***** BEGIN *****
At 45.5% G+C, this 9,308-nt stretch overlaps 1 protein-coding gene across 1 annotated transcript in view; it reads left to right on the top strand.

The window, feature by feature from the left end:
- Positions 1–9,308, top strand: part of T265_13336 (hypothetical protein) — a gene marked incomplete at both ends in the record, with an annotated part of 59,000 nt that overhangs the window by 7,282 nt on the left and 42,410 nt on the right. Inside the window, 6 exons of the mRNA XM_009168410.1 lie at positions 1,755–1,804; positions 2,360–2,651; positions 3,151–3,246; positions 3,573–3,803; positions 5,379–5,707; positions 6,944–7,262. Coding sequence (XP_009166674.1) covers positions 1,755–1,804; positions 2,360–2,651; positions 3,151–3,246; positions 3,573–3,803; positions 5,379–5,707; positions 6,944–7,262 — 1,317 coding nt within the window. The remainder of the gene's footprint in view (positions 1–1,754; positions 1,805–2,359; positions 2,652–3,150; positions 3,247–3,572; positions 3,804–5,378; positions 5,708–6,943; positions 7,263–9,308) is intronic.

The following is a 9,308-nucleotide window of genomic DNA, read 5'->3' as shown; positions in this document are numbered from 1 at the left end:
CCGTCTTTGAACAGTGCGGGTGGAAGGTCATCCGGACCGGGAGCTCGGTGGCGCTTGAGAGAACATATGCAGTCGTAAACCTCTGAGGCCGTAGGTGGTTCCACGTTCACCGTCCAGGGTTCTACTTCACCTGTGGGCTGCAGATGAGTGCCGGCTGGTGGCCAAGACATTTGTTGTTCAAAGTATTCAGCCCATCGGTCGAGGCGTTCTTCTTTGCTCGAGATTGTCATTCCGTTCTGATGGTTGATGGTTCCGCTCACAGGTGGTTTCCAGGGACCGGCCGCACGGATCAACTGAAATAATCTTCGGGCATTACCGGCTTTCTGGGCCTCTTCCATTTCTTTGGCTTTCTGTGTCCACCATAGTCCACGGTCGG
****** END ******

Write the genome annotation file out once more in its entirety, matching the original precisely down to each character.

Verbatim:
At 45.5% G+C, this 9,308-nt stretch overlaps 1 protein-coding gene across 1 annotated transcript in view; it reads left to right on the top strand.

The window, feature by feature from the left end:
- Positions 1–9,308, top strand: part of T265_13336 (hypothetical protein) — a gene marked incomplete at both ends in the record, with an annotated part of 59,000 nt that overhangs the window by 7,282 nt on the left and 42,410 nt on the right. Inside the window, 6 exons of the mRNA XM_009168410.1 lie at positions 1,755–1,804; positions 2,360–2,651; positions 3,151–3,246; positions 3,573–3,803; positions 5,379–5,707; positions 6,944–7,262. Coding sequence (XP_009166674.1) covers positions 1,755–1,804; positions 2,360–2,651; positions 3,151–3,246; positions 3,573–3,803; positions 5,379–5,707; positions 6,944–7,262 — 1,317 coding nt within the window. The remainder of the gene's footprint in view (positions 1–1,754; positions 1,805–2,359; positions 2,652–3,150; positions 3,247–3,572; positions 3,804–5,378; positions 5,708–6,943; positions 7,263–9,308) is intronic.

The following is a 9,308-nucleotide window of genomic DNA, read 5'->3' as shown; positions in this document are numbered from 1 at the left end:
CCGTCTTTGAACAGTGCGGGTGGAAGGTCATCCGGACCGGGAGCTCGGTGGCGCTTGAGAGAACATATGCAGTCGTAAACCTCTGAGGCCGTAGGTGGTTCCACGTTCACCGTCCAGGGTTCTACTTCACCTGTGGGCTGCAGATGAGTGCCGGCTGGTGGCCAAGACATTTGTTGTTCAAAGTATTCAGCCCATCGGTCGAGGCGTTCTTCTTTGCTCGAGATTGTCATTCCGTTCTGATGGTTGATGGTTCCGCTCACAGGTGGTTTCCAGGGACCGGCCGCACGGATCAACTGAAATAATCTTCGGGCATTACCGGCTTTCTGGGCCTCTTCCATTTCTTTGGCTTTCTGTGTCCACCATAGTCCACGGTCGG